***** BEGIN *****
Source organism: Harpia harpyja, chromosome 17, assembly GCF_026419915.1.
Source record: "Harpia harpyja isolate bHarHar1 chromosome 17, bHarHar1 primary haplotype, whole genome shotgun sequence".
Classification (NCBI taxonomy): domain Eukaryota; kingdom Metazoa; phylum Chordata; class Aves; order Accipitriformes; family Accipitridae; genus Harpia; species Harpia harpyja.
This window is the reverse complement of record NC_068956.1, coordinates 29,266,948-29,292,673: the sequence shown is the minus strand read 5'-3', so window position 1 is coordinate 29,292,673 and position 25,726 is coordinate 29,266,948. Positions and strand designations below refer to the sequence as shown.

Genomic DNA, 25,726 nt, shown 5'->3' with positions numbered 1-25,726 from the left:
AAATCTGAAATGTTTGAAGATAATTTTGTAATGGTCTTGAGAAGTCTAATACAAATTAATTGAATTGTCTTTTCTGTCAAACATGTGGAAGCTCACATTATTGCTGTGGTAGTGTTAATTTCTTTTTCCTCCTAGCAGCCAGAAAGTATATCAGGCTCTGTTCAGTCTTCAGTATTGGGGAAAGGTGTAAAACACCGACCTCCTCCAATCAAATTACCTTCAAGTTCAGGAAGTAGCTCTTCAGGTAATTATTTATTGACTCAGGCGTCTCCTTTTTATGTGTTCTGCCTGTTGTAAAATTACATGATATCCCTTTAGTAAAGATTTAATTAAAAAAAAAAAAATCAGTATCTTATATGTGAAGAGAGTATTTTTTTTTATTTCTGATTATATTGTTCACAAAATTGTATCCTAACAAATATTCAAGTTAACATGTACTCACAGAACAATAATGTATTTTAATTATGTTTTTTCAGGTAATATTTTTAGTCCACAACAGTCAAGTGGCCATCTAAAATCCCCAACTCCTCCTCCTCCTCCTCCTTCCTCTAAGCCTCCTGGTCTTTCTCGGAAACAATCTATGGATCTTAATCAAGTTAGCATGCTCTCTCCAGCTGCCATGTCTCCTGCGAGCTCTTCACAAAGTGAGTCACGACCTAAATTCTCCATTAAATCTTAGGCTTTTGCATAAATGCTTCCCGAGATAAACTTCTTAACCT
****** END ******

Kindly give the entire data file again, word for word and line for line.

Source organism: Harpia harpyja, chromosome 17, assembly GCF_026419915.1.
Source record: "Harpia harpyja isolate bHarHar1 chromosome 17, bHarHar1 primary haplotype, whole genome shotgun sequence".
Classification (NCBI taxonomy): domain Eukaryota; kingdom Metazoa; phylum Chordata; class Aves; order Accipitriformes; family Accipitridae; genus Harpia; species Harpia harpyja.
This window is the reverse complement of record NC_068956.1, coordinates 29,266,948-29,292,673: the sequence shown is the minus strand read 5'-3', so window position 1 is coordinate 29,292,673 and position 25,726 is coordinate 29,266,948. Positions and strand designations below refer to the sequence as shown.

Genomic DNA, 25,726 nt, shown 5'->3' with positions numbered 1-25,726 from the left:
AAATCTGAAATGTTTGAAGATAATTTTGTAATGGTCTTGAGAAGTCTAATACAAATTAATTGAATTGTCTTTTCTGTCAAACATGTGGAAGCTCACATTATTGCTGTGGTAGTGTTAATTTCTTTTTCCTCCTAGCAGCCAGAAAGTATATCAGGCTCTGTTCAGTCTTCAGTATTGGGGAAAGGTGTAAAACACCGACCTCCTCCAATCAAATTACCTTCAAGTTCAGGAAGTAGCTCTTCAGGTAATTATTTATTGACTCAGGCGTCTCCTTTTTATGTGTTCTGCCTGTTGTAAAATTACATGATATCCCTTTAGTAAAGATTTAATTAAAAAAAAAAAAATCAGTATCTTATATGTGAAGAGAGTATTTTTTTTTATTTCTGATTATATTGTTCACAAAATTGTATCCTAACAAATATTCAAGTTAACATGTACTCACAGAACAATAATGTATTTTAATTATGTTTTTTCAGGTAATATTTTTAGTCCACAACAGTCAAGTGGCCATCTAAAATCCCCAACTCCTCCTCCTCCTCCTCCTTCCTCTAAGCCTCCTGGTCTTTCTCGGAAACAATCTATGGATCTTAATCAAGTTAGCATGCTCTCTCCAGCTGCCATGTCTCCTGCGAGCTCTTCACAAAGTGAGTCACGACCTAAATTCTCCATTAAATCTTAGGCTTTTGCATAAATGCTTCCCGAGATAAACTTCTTAACCT